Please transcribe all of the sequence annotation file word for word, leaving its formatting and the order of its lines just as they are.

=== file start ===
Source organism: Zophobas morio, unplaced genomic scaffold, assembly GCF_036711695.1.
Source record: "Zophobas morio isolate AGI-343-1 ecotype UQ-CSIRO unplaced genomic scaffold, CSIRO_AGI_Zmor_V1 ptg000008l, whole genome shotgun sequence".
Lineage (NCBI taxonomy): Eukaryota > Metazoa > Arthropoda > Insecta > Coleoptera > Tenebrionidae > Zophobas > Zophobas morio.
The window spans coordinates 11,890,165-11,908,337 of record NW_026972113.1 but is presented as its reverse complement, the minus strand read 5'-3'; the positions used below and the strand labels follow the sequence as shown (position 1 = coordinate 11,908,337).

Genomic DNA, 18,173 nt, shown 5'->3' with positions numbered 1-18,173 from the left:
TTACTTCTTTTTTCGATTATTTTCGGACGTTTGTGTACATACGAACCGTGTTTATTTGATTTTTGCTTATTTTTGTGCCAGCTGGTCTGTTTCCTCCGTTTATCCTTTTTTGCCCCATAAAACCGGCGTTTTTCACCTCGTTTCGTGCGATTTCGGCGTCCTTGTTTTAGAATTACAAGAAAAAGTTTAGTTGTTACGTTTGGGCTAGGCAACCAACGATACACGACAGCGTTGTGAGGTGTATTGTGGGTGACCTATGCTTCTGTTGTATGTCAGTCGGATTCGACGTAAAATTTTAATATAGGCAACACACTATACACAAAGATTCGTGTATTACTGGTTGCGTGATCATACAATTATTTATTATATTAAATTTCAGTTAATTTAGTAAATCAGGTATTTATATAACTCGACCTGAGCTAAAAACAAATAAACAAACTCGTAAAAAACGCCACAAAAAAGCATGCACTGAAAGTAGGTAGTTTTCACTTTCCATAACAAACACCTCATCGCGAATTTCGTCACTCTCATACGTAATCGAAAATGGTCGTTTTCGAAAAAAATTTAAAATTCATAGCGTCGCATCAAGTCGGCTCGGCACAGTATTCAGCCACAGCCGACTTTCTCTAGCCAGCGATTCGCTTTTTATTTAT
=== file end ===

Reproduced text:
Source organism: Zophobas morio, unplaced genomic scaffold, assembly GCF_036711695.1.
Source record: "Zophobas morio isolate AGI-343-1 ecotype UQ-CSIRO unplaced genomic scaffold, CSIRO_AGI_Zmor_V1 ptg000008l, whole genome shotgun sequence".
Lineage (NCBI taxonomy): Eukaryota > Metazoa > Arthropoda > Insecta > Coleoptera > Tenebrionidae > Zophobas > Zophobas morio.
The window spans coordinates 11,890,165-11,908,337 of record NW_026972113.1 but is presented as its reverse complement, the minus strand read 5'-3'; the positions used below and the strand labels follow the sequence as shown (position 1 = coordinate 11,908,337).

Genomic DNA, 18,173 nt, shown 5'->3' with positions numbered 1-18,173 from the left:
TTACTTCTTTTTTCGATTATTTTCGGACGTTTGTGTACATACGAACCGTGTTTATTTGATTTTTGCTTATTTTTGTGCCAGCTGGTCTGTTTCCTCCGTTTATCCTTTTTTGCCCCATAAAACCGGCGTTTTTCACCTCGTTTCGTGCGATTTCGGCGTCCTTGTTTTAGAATTACAAGAAAAAGTTTAGTTGTTACGTTTGGGCTAGGCAACCAACGATACACGACAGCGTTGTGAGGTGTATTGTGGGTGACCTATGCTTCTGTTGTATGTCAGTCGGATTCGACGTAAAATTTTAATATAGGCAACACACTATACACAAAGATTCGTGTATTACTGGTTGCGTGATCATACAATTATTTATTATATTAAATTTCAGTTAATTTAGTAAATCAGGTATTTATATAACTCGACCTGAGCTAAAAACAAATAAACAAACTCGTAAAAAACGCCACAAAAAAGCATGCACTGAAAGTAGGTAGTTTTCACTTTCCATAACAAACACCTCATCGCGAATTTCGTCACTCTCATACGTAATCGAAAATGGTCGTTTTCGAAAAAAATTTAAAATTCATAGCGTCGCATCAAGTCGGCTCGGCACAGTATTCAGCCACAGCCGACTTTCTCTAGCCAGCGATTCGCTTTTTATTTAT